Date of Award:
Master of Science (MS)
Barbara J. Bentz
High-dose verbenone, verbenone plus nonhost volatiles (NHVs), and both semiochemicals in combination with aggregant-baited funnel traps were tested for stand- level protection against mountain pine beetle attack for two consecutive years (2004-2005) at three seral high elevation whitebark pine sites in the Greater Yellowstone Ecosystem. In 2004, two 0.25-hectare treatments comprised of 25 high-dose verbenone pouches or verbenone pouches combined with single baited funnel traps were tested in a push-pull strategy. In 2005, 25 high-dose verbenone and 25 NHV pouches, or verbenone and NHV in combination with baited funnel trap clusters were tested. In both years, treatments were compared to 0.25-hectare control plots with no semiochemicals or funnel traps. The proportion of trees attacked by mountain pine beetle in treated plots was significantly reduced, when compared to control plots, at only one site treated with verbenone in 2004, and at only one site in 2005. High-dose verbenone alone, verbenone and NHVs, and both semiochemicals combined with baited funnel traps in a push-pull strategy did not consistently reduce the proportion of mountain pine beetle attacked trees relative to control plots. No covariates tested, including stand density, beetle population size, or tree size were consistently significant in explaining proportion of trees attacked.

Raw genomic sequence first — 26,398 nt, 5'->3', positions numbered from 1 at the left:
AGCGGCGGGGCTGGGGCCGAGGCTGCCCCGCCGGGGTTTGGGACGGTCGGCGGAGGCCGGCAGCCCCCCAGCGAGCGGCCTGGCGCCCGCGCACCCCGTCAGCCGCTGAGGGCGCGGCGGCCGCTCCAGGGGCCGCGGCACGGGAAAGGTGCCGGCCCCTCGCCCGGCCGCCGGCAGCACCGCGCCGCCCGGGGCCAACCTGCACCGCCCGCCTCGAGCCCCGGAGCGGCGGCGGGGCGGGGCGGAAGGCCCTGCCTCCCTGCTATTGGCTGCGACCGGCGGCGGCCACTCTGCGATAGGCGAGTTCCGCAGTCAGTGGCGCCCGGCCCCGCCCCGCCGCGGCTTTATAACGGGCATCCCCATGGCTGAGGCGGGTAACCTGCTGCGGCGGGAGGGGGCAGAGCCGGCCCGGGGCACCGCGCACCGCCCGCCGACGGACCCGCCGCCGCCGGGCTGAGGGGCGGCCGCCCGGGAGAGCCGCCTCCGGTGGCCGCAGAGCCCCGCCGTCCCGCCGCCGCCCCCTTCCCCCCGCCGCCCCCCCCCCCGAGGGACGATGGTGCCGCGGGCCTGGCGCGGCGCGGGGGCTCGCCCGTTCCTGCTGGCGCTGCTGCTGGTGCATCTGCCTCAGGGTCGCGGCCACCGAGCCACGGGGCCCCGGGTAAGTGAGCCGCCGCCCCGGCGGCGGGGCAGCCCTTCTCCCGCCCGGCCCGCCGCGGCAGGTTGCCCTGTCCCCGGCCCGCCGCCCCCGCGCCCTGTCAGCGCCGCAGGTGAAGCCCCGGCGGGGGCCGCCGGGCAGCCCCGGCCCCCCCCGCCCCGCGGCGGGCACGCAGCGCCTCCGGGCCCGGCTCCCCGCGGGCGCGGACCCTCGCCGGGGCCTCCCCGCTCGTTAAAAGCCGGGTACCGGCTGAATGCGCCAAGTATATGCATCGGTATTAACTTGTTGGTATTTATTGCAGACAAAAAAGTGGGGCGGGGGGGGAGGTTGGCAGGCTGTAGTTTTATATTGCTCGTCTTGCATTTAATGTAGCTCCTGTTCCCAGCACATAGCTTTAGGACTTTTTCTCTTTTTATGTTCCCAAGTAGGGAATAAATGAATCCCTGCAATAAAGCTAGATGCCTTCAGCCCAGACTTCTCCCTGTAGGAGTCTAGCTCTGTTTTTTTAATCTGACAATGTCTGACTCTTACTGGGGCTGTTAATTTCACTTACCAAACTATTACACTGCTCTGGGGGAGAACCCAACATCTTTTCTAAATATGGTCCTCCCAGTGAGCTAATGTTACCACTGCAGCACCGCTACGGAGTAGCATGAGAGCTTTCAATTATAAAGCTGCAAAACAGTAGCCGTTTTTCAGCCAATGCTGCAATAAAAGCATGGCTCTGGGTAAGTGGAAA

Schen-Langenheim, Greta Katherine, "Evaluation of Semiochemical Strategies for the Protection of Whitebark Pine Stands Against Mountain Pine Beetle Attack Within the Greater Yellowstone Ecosystem" (2010). All Graduate Theses and Dissertations. Paper 572.
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